Carter’s scheduled activities this weekend include being serenaded by a former Miss America on Saturday night and and then turning right around and teaching Sunday school the next morning.
He won't be at the Jimmy Carter Presidential Library & Museum on Wednesday when they mark his birthday with a free event featuring the real-life mastermind behind the "Argo" operation. Still, if we learned anything in the past year, it's that age and even a cancer diganosis haven't slowed the former president down very much.
In February, he went to London to address the venerable House of Lords about the Carter Center's campaign to wipe out guinea worm disease worldwide (and to talk a little Donald Trump as well). In August, he spent five days in the sweltering Memphis heat building houses with Habitat for Humanity.
In between, he became an honorary National Park Service ranger, celebrated his 70th wedding anniversary with his beloved wife, Rosalynn, and shared the good news that his cancer had gone into remission (the most recent MRI of his brain in mid-September "turned out to be OK," Carter said).
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But Plains, Georgia, is the only place he wants to be on his birthday, Carter said recently.
“I’m gonna stay home with my wife,” Carter told a Carter Center audience earlier this month.“Whenever Rosalynn and I are off somewhere, our main wish is to go back home to Plains, where there are others waiting for us and where we can be together in solitude.”
W-e-l-l, kinda. On Saturday night, the Carters will be the guests of honor at a concert by renowned pianist David Osborne at the First Baptist Churh of Americus. These birthday concerts have become something of a tradition with Carter and Osborne, whose 50-plus White House appearances across six administrations have earned him the nickname "Pianist to the Presidents." Betty Cantrell, the Warner Robins native who just completed her reign as Miss America 2016 also will sing at the 6:30 p.m. event, which is free and open to the public.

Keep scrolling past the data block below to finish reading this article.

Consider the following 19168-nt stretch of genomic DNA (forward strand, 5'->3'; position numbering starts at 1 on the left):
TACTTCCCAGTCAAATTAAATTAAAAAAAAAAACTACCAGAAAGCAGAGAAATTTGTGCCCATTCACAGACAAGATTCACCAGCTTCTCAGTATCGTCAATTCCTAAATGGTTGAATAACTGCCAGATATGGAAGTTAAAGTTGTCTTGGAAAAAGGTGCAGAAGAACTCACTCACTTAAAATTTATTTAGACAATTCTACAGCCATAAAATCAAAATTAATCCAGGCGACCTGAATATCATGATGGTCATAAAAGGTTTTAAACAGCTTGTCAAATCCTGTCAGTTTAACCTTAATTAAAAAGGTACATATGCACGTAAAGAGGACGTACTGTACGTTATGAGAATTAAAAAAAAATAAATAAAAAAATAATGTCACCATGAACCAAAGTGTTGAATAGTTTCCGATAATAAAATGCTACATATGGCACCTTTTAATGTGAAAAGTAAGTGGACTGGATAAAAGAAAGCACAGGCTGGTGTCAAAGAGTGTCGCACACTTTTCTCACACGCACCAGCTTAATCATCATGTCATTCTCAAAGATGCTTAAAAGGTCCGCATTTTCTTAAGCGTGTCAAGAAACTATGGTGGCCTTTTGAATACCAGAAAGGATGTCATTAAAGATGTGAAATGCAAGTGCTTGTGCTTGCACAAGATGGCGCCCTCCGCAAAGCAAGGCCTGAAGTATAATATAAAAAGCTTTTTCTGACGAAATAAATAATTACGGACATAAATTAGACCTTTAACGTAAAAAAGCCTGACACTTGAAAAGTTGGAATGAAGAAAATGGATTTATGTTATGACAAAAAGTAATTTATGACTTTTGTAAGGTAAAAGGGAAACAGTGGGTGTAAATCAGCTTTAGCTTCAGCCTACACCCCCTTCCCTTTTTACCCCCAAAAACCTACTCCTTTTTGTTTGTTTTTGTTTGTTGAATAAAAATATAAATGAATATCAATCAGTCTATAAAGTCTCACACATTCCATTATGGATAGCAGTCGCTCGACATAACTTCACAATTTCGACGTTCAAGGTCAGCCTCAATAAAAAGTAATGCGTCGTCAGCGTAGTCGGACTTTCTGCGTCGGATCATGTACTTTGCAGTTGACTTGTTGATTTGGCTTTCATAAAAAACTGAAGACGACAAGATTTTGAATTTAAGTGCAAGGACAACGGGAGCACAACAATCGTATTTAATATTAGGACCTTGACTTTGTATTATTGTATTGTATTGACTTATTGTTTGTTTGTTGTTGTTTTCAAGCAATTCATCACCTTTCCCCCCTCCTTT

Back in Atlanta, meanwhile, the Jimmy Carter Presidential Library & Museum will celebrate both its namesake's birthday and its own 30th anniversary on Wednesday (the 6 p.m. event is free, but seating is limited). The library, which opened its doors to the public on Oct. 1, 1986, will host a talk and booksigning by Tony Mendez, the CIA officer who devised the successful plan to sneak a half-dozen American diplomats out of Iran from their hiding place in the Canadian embassy in 1980. The audacious operation, which took place during Carter's final year in the White House, was depicted in "Argo," the 2012 movie directed by Ben Affleck (he also played Mendez). The evening will also include a screening of "Argo," which won the Oscar for Best Picture.
Carter won't be there. But we do know what he thinks about "Argo." Two years ago, during his annual freewheeling Q&A with Emory University's freshmen class, the Nobel Peace Prize winner was asked to shift gears and play temporary film critic.
“‘Argo was a very good movie … but it was about 90 percent wrong,” Carter grinned, citing what he said was the short shrift given to the Canadian diplomats’ heroics and the apparently fictionalized final scene in which a truckful of Iranian officials barreled down a tarmac in pursuit of the freed Americans’ plane. “I’ve never seen a pickup yet that could go 240 miles per hour!”